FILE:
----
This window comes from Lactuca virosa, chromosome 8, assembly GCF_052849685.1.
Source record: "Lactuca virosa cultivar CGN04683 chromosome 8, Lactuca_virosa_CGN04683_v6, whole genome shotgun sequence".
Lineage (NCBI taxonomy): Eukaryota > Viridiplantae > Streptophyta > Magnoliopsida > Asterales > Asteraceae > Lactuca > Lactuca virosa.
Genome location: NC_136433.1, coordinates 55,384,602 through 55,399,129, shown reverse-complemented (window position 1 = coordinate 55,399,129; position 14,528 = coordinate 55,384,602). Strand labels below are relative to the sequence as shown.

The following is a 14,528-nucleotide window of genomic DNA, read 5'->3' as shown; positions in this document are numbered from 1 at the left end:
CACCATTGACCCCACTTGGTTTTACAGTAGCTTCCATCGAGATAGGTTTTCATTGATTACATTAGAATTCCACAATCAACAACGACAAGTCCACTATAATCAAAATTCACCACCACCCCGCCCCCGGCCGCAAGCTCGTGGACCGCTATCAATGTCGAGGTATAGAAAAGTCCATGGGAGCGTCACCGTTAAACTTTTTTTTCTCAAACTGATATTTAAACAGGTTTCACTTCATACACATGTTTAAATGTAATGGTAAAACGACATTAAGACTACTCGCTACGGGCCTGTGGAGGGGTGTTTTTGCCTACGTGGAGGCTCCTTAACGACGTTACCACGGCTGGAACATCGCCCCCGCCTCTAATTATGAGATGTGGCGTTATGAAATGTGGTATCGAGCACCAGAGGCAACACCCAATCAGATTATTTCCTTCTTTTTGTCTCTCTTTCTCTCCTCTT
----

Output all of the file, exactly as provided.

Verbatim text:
This window comes from Lactuca virosa, chromosome 8, assembly GCF_052849685.1.
Source record: "Lactuca virosa cultivar CGN04683 chromosome 8, Lactuca_virosa_CGN04683_v6, whole genome shotgun sequence".
Lineage (NCBI taxonomy): Eukaryota > Viridiplantae > Streptophyta > Magnoliopsida > Asterales > Asteraceae > Lactuca > Lactuca virosa.
Genome location: NC_136433.1, coordinates 55,384,602 through 55,399,129, shown reverse-complemented (window position 1 = coordinate 55,399,129; position 14,528 = coordinate 55,384,602). Strand labels below are relative to the sequence as shown.

The following is a 14,528-nucleotide window of genomic DNA, read 5'->3' as shown; positions in this document are numbered from 1 at the left end:
CACCATTGACCCCACTTGGTTTTACAGTAGCTTCCATCGAGATAGGTTTTCATTGATTACATTAGAATTCCACAATCAACAACGACAAGTCCACTATAATCAAAATTCACCACCACCCCGCCCCCGGCCGCAAGCTCGTGGACCGCTATCAATGTCGAGGTATAGAAAAGTCCATGGGAGCGTCACCGTTAAACTTTTTTTTCTCAAACTGATATTTAAACAGGTTTCACTTCATACACATGTTTAAATGTAATGGTAAAACGACATTAAGACTACTCGCTACGGGCCTGTGGAGGGGTGTTTTTGCCTACGTGGAGGCTCCTTAACGACGTTACCACGGCTGGAACATCGCCCCCGCCTCTAATTATGAGATGTGGCGTTATGAAATGTGGTATCGAGCACCAGAGGCAACACCCAATCAGATTATTTCCTTCTTTTTGTCTCTCTTTCTCTCCTCTT